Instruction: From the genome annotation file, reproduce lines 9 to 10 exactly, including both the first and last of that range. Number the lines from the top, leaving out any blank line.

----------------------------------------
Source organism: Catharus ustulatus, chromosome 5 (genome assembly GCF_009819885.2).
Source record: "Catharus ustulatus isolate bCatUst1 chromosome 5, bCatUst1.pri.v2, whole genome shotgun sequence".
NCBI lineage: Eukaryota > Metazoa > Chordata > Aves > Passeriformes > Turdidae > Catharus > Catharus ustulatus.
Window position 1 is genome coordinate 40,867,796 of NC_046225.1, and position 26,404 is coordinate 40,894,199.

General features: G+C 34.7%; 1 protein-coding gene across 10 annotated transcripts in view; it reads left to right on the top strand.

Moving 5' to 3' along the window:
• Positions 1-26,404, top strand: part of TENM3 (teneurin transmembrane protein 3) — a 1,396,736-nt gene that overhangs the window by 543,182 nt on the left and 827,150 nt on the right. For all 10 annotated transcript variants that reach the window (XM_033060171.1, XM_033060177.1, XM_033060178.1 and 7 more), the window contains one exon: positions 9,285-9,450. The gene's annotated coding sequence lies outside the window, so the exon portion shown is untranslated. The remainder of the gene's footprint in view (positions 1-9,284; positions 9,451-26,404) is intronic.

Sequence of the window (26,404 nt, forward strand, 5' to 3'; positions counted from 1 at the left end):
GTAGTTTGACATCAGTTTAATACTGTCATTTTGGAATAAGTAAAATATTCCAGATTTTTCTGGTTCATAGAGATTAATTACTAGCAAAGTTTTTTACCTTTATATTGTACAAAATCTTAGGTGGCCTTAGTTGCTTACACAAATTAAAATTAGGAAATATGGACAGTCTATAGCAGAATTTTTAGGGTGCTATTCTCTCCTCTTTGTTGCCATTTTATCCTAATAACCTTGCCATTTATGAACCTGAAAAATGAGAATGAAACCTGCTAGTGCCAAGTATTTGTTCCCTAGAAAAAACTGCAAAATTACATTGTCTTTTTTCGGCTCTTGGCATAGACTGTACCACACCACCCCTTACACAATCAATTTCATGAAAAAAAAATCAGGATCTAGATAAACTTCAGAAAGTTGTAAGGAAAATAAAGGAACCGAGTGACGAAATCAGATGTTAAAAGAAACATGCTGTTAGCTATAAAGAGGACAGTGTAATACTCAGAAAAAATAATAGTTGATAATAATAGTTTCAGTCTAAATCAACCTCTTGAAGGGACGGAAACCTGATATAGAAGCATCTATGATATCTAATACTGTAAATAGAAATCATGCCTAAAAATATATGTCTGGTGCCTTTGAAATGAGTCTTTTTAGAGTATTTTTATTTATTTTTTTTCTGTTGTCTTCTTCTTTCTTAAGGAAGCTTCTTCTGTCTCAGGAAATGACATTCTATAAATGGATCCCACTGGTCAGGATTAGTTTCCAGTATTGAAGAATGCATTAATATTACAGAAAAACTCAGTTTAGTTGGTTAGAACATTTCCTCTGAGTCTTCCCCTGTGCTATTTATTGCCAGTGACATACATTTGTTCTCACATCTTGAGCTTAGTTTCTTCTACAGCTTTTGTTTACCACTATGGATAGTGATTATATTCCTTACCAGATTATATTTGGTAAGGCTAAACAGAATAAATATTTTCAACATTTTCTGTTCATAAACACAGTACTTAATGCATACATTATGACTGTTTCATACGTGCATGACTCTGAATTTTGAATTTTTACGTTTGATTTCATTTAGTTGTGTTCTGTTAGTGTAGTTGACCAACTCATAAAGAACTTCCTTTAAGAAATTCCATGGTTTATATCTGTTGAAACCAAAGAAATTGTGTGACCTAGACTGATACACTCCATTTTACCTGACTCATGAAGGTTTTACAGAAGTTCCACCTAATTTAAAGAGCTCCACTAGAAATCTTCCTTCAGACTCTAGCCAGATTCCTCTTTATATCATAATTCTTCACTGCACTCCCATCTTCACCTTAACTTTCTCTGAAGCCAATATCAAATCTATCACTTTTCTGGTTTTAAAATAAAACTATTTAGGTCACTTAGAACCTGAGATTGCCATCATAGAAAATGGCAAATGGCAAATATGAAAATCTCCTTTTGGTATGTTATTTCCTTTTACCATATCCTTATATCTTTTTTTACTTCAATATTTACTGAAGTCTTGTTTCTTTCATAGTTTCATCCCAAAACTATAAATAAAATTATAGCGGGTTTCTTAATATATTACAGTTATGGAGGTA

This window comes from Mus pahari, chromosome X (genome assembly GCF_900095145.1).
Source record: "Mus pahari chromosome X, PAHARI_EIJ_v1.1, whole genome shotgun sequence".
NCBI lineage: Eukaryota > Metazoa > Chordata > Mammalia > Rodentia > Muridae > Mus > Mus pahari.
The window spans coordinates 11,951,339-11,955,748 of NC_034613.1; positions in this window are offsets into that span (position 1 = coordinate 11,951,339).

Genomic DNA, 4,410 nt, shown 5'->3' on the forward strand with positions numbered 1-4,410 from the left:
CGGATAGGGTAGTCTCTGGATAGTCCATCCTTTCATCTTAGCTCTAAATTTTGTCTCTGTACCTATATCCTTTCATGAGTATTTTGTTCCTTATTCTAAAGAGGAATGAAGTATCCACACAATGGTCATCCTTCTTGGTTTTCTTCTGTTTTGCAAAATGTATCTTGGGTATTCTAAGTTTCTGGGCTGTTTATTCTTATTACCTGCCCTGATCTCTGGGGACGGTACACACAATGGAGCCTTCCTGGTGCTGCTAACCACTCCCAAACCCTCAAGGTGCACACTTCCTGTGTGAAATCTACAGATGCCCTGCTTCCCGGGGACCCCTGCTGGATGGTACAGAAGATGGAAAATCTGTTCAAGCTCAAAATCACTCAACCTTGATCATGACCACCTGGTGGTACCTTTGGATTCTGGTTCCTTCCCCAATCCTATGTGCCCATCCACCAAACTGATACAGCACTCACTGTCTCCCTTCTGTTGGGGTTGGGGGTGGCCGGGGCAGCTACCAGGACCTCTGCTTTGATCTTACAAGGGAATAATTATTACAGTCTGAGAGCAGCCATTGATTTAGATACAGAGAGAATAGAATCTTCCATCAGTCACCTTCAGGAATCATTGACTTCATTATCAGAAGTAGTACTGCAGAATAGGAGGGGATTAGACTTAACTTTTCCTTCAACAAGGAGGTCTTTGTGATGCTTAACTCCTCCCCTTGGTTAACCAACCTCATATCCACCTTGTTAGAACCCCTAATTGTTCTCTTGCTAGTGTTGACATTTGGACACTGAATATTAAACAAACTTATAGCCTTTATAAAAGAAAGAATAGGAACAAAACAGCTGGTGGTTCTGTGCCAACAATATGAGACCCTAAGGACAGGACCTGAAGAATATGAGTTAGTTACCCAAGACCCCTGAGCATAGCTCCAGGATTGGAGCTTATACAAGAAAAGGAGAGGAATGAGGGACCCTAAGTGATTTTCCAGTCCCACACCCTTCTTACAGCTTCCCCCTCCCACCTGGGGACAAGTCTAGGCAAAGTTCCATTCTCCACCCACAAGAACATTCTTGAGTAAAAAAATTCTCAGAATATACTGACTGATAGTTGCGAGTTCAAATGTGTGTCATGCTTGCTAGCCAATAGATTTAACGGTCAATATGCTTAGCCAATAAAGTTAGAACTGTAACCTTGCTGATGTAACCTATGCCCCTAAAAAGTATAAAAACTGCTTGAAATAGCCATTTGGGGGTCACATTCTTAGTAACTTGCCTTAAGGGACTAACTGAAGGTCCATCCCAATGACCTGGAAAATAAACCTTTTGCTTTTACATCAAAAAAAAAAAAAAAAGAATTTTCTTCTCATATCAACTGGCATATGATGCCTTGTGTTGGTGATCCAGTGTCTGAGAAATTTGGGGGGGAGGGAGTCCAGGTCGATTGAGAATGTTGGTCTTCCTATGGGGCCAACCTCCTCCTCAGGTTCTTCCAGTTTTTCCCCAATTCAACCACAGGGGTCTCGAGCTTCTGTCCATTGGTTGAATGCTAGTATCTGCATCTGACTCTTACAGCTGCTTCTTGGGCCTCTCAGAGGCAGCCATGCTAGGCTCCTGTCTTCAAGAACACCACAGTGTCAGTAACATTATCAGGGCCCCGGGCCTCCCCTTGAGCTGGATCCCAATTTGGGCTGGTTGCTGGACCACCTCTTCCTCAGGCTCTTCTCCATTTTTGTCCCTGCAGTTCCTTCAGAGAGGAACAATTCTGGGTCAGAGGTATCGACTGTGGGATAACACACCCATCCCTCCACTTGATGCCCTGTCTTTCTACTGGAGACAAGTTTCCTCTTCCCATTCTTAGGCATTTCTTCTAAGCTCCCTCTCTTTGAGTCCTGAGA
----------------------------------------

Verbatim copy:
GTAGTTTGACATCAGTTTAATACTGTCATTTTGGAATAAGTAAAATATTCCAGATTTTTCTGGTTCATAGAGATTAATTACTAGCAAAGTTTTTTACCTTTATATTGTACAAAATCTTAGGTGGCCTTAGTTGCTTACACAAATTAAAATTAGGAAATATGGACAGTCTATAGCAGAATTTTTAGGGTGCTATTCTCTCCTCTTTGTTGCCATTTTATCCTAATAACCTTGCCATTTATGAACCTGAAAAATGAGAATGAAACCTGCTAGTGCCAAGTATTTGTTCCCTAGAAAAAACTGCAAAATTACATTGTCTTTTTTCGGCTCTTGGCATAGACTGTACCACACCACCCCTTACACAATCAATTTCATGAAAAAAAAATCAGGATCTAGATAAACTTCAGAAAGTTGTAAGGAAAATAAAGGAACCGAGTGACGAAATCAGATGTTAAAAGAAACATGCTGTTAGCTATAAAGAGGACAGTGTAATACTCAGAAAAAATAATAGTTGATAATAATAGTTTCAGTCTAAATCAACCTCTTGAAGGGACGGAAACCTGATATAGAAGCATCTATGATATCTAATACTGTAAATAGAAATCATGCCTAAAAATATATGTCTGGTGCCTTTGAAATGAGTCTTTTTAGAGTATTTTTATTTATTTTTTTTCTGTTGTCTTCTTCTTTCTTAAGGAAGCTTCTTCTGTCTCAGGAAATGACATTCTATAAATGGATCCCACTGGTCAGGATTAGTTTCCAGTATTGAAGAATGCATTAATATTACAGAAAAACTCAGTTTAGTTGGTTAGAACATTTCCTCTGAGTCTTCCCCTGTGCTATTTATTGCCAGTGACATACATTTGTTCTCACATCTTGAGCTTAGTTTCTTCTACAGCTTTTGTTTACCACTATGGATAGTGATTATATTCCTTACCAGATTATATTTGGTAAGGCTAAACAGAATAAATATTTTCAACATTTTCTGTTCATAAACACAGTACTTAATGCATACATTATGACTGTTTCATACGTGCATGACTCTGAATTTTGAATTTTTACGTTTGATTTCATTTAGTTGTGTTCTGTTAGTGTAGTTGACCAACTCATAAAGAACTTCCTTTAAGAAATTCCATGGTTTATATCTGTTGAAACCAAAGAAATTGTGTGACCTAGACTGATACACTCCATTTTACCTGACTCATGAAGGTTTTACAGAAGTTCCACCTAATTTAAAGAGCTCCACTAGAAATCTTCCTTCAGACTCTAGCCAGATTCCTCTTTATATCATAATTCTTCACTGCACTCCCATCTTCACCTTAACTTTCTCTGAAGCCAATATCAAATCTATCACTTTTCTGGTTTTAAAATAAAACTATTTAGGTCACTTAGAACCTGAGATTGCCATCATAGAAAATGGCAAATGGCAAATATGAAAATCTCCTTTTGGTATGTTATTTCCTTTTACCATATCCTTATATCTTTTTTTACTTCAATATTTACTGAAGTCTTGTTTCTTTCATAGTTTCATCCCAAAACTATAAATAAAATTATAGCGGGTTTCTTAATATATTACAGTTATGGAGGTA

This window comes from Mus pahari, chromosome X (genome assembly GCF_900095145.1).